SaccocropFurWheeling as defined by me is almost any moving sport you have your dog tethered to you or the device you are riding. More commonly referred to as mushing and associated with sleds, this is a recreational type of mushing actually usually done on dry land. A bicycle, scooter, or cart are typical “FurWheeling” vehicles. Skiing is also becoming a very popular FurWheeling sport.

FurWheeling is done strictly for fun and health aspects for your dog as well as bonding and other wonderful psychological enhancements these type of activities can stimulate. To Get involved You only need one dog and it can be as small as our Chinese Crested(7 lbs.)!! This is because depending on your dogs size and activity level he can pull, walk, or run. That is why these FurWheeling activities are so cool. There are many different ways to hook your pooch up to you or your bicycle or other ride. Depending on the hook up will determine the position of your dog and if he will have to pull or just run/walk. I run my dogs many different ways so i have become quite knowledgeable on the pros and cons of most. Also your dog doesn’t need much training to get going, almost all dogs know how to run, and again depending on the way you tether him he will have to behave relatively speaking.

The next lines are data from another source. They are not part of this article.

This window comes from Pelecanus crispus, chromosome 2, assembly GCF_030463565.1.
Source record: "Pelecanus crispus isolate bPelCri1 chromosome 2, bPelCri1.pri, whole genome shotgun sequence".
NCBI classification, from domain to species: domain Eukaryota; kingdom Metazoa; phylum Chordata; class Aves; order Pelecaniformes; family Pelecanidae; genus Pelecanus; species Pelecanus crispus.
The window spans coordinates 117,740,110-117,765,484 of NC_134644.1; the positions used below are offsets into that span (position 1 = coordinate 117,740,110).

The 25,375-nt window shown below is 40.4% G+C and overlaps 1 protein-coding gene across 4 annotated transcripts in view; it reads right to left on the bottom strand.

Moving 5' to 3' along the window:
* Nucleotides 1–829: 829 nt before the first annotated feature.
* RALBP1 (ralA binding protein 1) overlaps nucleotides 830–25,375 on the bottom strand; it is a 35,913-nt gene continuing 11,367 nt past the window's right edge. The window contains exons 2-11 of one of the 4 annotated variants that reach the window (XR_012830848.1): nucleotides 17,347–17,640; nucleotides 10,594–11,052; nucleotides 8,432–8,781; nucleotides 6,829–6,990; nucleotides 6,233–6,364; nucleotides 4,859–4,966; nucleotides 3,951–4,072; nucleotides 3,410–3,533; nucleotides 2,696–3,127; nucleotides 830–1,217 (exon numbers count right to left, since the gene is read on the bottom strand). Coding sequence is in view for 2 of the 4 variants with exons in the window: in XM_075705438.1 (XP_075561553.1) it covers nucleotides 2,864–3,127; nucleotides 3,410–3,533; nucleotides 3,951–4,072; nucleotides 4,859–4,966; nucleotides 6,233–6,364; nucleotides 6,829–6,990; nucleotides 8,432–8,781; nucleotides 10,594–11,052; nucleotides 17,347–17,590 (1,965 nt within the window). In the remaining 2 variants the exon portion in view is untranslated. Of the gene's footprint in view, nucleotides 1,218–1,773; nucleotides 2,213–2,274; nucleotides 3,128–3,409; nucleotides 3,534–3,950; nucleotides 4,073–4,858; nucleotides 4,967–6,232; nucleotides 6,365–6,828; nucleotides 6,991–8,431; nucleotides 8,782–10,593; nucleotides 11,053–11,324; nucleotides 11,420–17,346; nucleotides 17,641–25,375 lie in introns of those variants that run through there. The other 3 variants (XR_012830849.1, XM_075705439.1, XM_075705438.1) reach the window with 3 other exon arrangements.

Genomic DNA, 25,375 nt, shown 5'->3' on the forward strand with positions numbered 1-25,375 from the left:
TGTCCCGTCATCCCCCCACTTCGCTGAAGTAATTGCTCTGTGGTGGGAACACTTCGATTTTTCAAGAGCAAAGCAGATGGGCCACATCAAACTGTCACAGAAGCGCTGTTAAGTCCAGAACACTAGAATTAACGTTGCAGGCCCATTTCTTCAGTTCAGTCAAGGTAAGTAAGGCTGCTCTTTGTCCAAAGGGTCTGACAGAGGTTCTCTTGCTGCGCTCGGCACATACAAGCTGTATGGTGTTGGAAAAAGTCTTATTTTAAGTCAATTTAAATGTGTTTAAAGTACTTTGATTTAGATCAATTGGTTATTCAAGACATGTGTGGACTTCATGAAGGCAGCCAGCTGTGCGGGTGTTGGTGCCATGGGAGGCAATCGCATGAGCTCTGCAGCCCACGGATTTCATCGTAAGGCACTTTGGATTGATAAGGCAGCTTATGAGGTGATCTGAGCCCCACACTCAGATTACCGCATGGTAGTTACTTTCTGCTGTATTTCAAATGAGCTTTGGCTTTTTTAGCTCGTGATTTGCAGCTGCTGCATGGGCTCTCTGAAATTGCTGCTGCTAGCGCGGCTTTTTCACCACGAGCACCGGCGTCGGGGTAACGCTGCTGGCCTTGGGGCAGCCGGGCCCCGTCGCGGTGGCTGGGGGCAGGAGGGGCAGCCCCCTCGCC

CzarSacco2It is important to make sure you outfit your dog appropriately including the most important aspect is a harness. There are many different harnesses available I recommend for most activities a tracking harness. It Tethers to the center of your dogs body giving you more control and less wiggle room for your dog. it also helps with weight distribution to help protect your dog. Some of the attachment devices offer more hookup options and a 4 point hookup harness maybe the best choice. This is sometimes referred to as a Pulka or Sacco harness and is designed for pulling. I will try to post a harness section at some point soon! Please Check Out My Info and definitely ask me any questions or share your knowledge as well. As always it is a good idea to talk to your vet about any new exercise routine you may engage your pet in!